The debate on the implications of the Siliconix/Glassman mechanism for freezing out
minority shareholders has been hindered by the absence of any systematic empirical evidence.12
Basic questions remain unanswered: What fraction of freeze-outs are executed as mergers versus
tender offers? If both transactional forms continue after Siliconix, how do controllers decide
which to use? Are outcomes different by transactional form? In the next Part, I formalize my
approach to these questions by developing a theory of freeze-outs that yields specific predictions
and testable hypotheses. In Part 4, I test these hypotheses against a new database of all post-
3. A theory of freeze-outs
In this Part, I develop a theory of freeze-outs that introduces three factors: the special
committee’s bargaining power; the shareholder approval requirement; and lawyer effects. I
discuss each of these in turn.
3.1. Special committee bargaining power
All else equal, the SC may have more bargaining power against a controlling shareholder in a
merger freeze-out than in a tender offer freeze-out for two reasons. The first reason is the SC’s
ability to veto the transaction.13 While a merger freeze-out, for all practical purposes, cannot
12 In a recent working paper, Bates, Lemmon & Linck (2004) present empirical evidence on freeze-outs between 1988 and 2001. However, because of their long time window that ends just after Siliconix was decided, and because they require a freeze-out to be announced and completed within this timeframe in order to be included in their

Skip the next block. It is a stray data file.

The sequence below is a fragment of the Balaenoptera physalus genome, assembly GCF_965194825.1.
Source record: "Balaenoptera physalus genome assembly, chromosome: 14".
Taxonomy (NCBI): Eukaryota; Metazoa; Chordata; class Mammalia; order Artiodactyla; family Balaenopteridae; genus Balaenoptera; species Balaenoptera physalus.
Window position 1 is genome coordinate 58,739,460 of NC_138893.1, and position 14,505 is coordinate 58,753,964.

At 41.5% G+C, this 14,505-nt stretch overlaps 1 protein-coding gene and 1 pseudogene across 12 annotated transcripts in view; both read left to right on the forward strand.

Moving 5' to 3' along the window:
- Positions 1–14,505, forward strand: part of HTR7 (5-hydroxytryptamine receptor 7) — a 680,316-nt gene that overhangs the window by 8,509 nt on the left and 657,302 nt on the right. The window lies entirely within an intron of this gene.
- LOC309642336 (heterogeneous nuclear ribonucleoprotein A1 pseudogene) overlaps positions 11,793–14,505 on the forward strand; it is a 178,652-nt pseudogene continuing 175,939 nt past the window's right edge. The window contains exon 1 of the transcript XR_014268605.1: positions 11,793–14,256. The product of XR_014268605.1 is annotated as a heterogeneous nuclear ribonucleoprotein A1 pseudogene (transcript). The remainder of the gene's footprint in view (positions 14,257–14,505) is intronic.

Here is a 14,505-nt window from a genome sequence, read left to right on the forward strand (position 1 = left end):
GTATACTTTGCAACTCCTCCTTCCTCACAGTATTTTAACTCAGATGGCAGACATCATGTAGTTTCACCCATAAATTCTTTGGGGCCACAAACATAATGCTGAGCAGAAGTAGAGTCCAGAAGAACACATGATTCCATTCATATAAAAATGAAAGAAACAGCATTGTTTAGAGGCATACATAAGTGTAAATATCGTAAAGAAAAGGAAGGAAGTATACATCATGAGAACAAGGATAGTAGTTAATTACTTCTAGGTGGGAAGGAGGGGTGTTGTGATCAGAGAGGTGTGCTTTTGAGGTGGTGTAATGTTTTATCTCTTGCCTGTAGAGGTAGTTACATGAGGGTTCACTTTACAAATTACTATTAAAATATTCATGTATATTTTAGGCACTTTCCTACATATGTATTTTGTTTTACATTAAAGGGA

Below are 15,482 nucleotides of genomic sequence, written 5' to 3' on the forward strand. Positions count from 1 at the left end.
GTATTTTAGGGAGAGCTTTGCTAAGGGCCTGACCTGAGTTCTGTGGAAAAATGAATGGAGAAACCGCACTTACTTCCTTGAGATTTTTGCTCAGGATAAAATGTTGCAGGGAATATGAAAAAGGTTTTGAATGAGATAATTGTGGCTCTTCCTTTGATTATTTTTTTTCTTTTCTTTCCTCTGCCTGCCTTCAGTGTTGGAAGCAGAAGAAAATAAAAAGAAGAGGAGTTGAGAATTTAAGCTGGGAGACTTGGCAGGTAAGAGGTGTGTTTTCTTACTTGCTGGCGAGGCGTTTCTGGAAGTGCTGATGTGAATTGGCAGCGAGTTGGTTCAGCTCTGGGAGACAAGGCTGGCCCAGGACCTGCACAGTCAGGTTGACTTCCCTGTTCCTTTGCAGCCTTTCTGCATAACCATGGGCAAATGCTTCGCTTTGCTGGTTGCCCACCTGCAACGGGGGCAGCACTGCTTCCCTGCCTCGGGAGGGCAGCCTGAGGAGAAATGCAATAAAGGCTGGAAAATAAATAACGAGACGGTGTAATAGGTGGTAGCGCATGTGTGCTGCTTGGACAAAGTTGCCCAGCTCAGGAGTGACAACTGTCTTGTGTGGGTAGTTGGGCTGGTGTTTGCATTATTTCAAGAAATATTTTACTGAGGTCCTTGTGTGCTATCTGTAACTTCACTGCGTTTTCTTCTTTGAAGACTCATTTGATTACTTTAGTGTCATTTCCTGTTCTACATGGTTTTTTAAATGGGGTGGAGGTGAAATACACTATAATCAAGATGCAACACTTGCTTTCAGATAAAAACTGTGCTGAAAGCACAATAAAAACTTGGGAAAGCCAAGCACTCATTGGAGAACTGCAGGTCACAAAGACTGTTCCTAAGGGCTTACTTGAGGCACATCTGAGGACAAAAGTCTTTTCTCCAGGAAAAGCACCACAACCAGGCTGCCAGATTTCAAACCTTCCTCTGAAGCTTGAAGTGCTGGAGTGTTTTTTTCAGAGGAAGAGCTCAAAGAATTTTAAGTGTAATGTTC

sample, only 5% of their deals (approximately) post-Siliconix sample from their overall sample
are post-Siliconix freeze-outs.
The authors do not break out
structured as two-step tender offers as “tender offers,” even though this classification reasons described at infra note 28 and accompanying text. Finally, the authors rely on
is doctrinally incorrect for Thomson Financial data to
identify and measure bid increases. data is unreliable for this purpose. interpret, and not comparable to the
My experience from examining company SEC filings is that Thomson Financial See infra note 48. All of these factors make the authors’ findings difficult to results presented here despite the authors’ efforts to do so.
13 See, e.g., WFS Financial Press Release (Sept. 26, 2002) (“WFS Financial announced today that it had received notice from Westcorp that the proposal to acquire the outstanding 16% minority interest of WFS has been withdrawn. . . . In its notice, Westcorp indicated that it had withdrawn that proposal and was terminating further discussions with the independent director special committee of WFS because the two special committees were unable to reach an agreement on a mutually acceptable exchange ratio for the proposed transaction.”).